NEW DELHI: Recent remarks by US Secretary of Anthony Blinken seems to have caught Tehran off guard. In a recent interview to a television channel, Blinken not only stated that Iran was a few months away from acquiring a nuclear weapon but also that the recent removal of restraints by Tehran was something that Washington was viewing with great concern.
“Having a weapon that they can actually detonate and use is another. And so there has – there’s a timeline that’s probably different for that. But the bottom line is they are getting closer to the point where they would be either a threshold nuclear power, or actually a nuclear power. And that is profoundly against our interests.”
Blinken’s remarks are interesting because they come at a time when great pressure is being amounted on the United States to modify the JCPOA. The latest statesman to propagate this proposed “new deal” has been French President Emmanuel Macron. A supporter of normalisation of US-Iran ties, Macron was believed to have worked hard behind the scenes to arrange a meeting between Presidents Donald Trump and Hassan Rouhani in 2019. However, in what is being viewed an anti-Iran move the French president has insisted on Saudi Arabia being party to any new deal between Iran and the United States
“Negotiations with Iran will be very strict and it will be necessary to include our partners in the region in the nuclear agreement, including Saudi Arabia,” Macron said warning that “the time remaining to prevent Iran from acquiring a nuclear weapon is very short.”
Given that Tehran has been leaning on parties such as Russia and the EU who were believed to have played an important behind the scenes role in the JCPOA, Macron’s remarks will have come as a blow. Iran’s Foreign Minister Javad Zarif recently visited Moscow where he held talks with his Russian counterpart Sergei Lavrov who has assured him of Moscow’s full support. Zarif has also reached out to the EU to ask them to be the bridge by which the US and Tehran could talk on a possible return and compliance with the JCPOA.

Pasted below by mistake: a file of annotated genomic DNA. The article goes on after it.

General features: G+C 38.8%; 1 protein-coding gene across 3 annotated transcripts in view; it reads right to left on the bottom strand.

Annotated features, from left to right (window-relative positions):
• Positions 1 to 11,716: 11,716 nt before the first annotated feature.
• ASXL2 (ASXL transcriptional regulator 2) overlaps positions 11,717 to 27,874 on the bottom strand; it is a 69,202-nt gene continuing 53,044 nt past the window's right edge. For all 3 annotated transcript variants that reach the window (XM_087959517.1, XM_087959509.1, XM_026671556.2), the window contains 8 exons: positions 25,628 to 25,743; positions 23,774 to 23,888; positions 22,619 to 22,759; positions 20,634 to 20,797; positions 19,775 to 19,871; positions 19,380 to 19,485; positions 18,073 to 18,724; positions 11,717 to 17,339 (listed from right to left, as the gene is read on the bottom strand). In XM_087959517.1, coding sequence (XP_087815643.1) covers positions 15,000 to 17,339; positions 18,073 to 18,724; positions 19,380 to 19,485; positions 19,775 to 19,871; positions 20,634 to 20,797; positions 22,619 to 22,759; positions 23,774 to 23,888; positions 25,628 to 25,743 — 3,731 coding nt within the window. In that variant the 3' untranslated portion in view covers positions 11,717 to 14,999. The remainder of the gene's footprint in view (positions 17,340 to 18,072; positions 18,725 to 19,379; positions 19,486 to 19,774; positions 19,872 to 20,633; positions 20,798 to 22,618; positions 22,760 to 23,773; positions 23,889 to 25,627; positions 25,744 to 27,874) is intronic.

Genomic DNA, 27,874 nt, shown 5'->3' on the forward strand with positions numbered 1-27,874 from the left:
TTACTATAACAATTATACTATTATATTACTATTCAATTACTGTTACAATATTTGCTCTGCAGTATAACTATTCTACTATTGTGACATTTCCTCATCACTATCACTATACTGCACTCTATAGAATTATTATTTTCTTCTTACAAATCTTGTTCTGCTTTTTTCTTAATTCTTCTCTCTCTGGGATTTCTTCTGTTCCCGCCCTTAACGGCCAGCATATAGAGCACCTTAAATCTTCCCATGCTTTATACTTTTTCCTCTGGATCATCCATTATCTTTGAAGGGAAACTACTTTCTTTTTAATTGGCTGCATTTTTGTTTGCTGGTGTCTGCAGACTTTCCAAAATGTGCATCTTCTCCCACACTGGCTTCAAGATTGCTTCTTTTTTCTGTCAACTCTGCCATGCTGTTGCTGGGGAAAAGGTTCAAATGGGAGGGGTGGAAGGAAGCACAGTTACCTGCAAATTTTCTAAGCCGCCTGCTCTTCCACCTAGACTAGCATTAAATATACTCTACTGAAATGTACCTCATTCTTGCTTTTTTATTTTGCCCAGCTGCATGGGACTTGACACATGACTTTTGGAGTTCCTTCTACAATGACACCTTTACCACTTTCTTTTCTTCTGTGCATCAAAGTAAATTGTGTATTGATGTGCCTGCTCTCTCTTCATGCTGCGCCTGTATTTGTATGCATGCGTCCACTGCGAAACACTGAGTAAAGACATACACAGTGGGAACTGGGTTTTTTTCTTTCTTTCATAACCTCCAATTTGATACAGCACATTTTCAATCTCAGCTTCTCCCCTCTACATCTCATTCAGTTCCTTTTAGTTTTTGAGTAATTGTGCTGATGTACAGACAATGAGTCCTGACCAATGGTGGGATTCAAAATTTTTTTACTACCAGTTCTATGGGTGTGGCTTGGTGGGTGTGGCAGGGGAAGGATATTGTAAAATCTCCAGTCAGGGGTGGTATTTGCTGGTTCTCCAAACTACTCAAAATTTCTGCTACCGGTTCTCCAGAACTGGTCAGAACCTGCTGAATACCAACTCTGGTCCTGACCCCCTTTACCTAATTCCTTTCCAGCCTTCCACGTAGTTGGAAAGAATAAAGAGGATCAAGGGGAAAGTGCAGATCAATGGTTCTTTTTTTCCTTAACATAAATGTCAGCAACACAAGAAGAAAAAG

The problem remains as to who will take the first step. And that Iran-watchers say is what Saudi Arabia, UAE and Israel are counting on. By their renewed insistence that they should be a party to US-Iran deal they are hoping to push negotiations for a deal beyond June when the Iranian elections are to be held.
Nationalist sentiments already running high suggests that if Rouhani gets nothing, he could be replaced by a more stridently anti-US figure such as former president Mahmoud Ahmadinejad which is likely to scuttle all chances of negotiation. The order passed by the Majlis to remove all access of IAEA inspectors to the country’s nuclear facilities by February 21 is another trigger likely to heighten anxieties further should some talk of rapprochement not be reached.
Then there is the case of Israel. The bomb blast outside the Israeli mission in New Delhi, purported to be the work of Iranian agents – Tehran denies this – has heightened anger among Israel’s top brass and a call for action. This was revealed in an address made by Lt. Gen. Aviv Kochavi, chief of the Israeli Defense Forces on January 26 where he stated that Israel has already put in place further “military options” in addition to the existing ones.
The timing of the remark could not be more definitive given that the US CENTCOM chief General Kenneth McKenzie was landing in Tel Aviv a few days later for his first working visit. The unspoken message from Tel Aviv to Washington could not have been clearer: back off.
Such signalling though would certainly have been expected by President Joe Biden and though Washington is revealing nothing Iranian analysts such as Ambassador KP Fabian do not rule out the possibility that Biden’s behind-the-scenes talks with Tehran may have begun even while he was president-elect.
“‘Biden must say the US will go back to a ‘rules-based international order’ which includes rejoining global institutions and honouring its international agreements under which the JCPOA can come. If he focuses too much on the ballistic missile reduction programme that will make moving forward much more difficult.”